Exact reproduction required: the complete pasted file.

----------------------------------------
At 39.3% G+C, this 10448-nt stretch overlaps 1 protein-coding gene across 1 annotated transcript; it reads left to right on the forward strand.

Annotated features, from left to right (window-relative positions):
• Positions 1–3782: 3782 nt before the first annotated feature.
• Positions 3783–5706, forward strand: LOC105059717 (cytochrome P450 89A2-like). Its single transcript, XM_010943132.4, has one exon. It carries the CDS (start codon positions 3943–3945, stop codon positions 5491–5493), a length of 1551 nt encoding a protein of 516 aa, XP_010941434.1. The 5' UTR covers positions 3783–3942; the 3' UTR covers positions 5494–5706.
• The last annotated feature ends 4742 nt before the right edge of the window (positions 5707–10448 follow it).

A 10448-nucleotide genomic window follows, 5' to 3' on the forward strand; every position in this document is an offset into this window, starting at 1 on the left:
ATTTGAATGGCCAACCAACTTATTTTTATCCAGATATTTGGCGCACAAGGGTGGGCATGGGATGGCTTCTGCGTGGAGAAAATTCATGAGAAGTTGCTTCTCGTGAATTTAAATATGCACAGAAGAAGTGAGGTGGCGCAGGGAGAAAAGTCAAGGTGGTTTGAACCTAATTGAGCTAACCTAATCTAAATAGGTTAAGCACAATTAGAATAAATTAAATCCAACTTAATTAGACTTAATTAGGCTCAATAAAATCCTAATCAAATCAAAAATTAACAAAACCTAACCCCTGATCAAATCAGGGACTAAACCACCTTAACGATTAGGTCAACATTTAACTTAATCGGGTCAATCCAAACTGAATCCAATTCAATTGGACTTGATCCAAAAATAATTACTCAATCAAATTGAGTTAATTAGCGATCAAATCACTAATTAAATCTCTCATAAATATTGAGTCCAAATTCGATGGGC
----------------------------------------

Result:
At 39.3% G+C, this 10448-nt stretch overlaps 1 protein-coding gene across 1 annotated transcript; it reads left to right on the forward strand.

Annotated features, from left to right (window-relative positions):
• Positions 1–3782: 3782 nt before the first annotated feature.
• Positions 3783–5706, forward strand: LOC105059717 (cytochrome P450 89A2-like). Its single transcript, XM_010943132.4, has one exon. It carries the CDS (start codon positions 3943–3945, stop codon positions 5491–5493), a length of 1551 nt encoding a protein of 516 aa, XP_010941434.1. The 5' UTR covers positions 3783–3942; the 3' UTR covers positions 5494–5706.
• The last annotated feature ends 4742 nt before the right edge of the window (positions 5707–10448 follow it).

A 10448-nucleotide genomic window follows, 5' to 3' on the forward strand; every position in this document is an offset into this window, starting at 1 on the left:
ATTTGAATGGCCAACCAACTTATTTTTATCCAGATATTTGGCGCACAAGGGTGGGCATGGGATGGCTTCTGCGTGGAGAAAATTCATGAGAAGTTGCTTCTCGTGAATTTAAATATGCACAGAAGAAGTGAGGTGGCGCAGGGAGAAAAGTCAAGGTGGTTTGAACCTAATTGAGCTAACCTAATCTAAATAGGTTAAGCACAATTAGAATAAATTAAATCCAACTTAATTAGACTTAATTAGGCTCAATAAAATCCTAATCAAATCAAAAATTAACAAAACCTAACCCCTGATCAAATCAGGGACTAAACCACCTTAACGATTAGGTCAACATTTAACTTAATCGGGTCAATCCAAACTGAATCCAATTCAATTGGACTTGATCCAAAAATAATTACTCAATCAAATTGAGTTAATTAGCGATCAAATCACTAATTAAATCTCTCATAAATATTGAGTCCAAATTCGATGGGC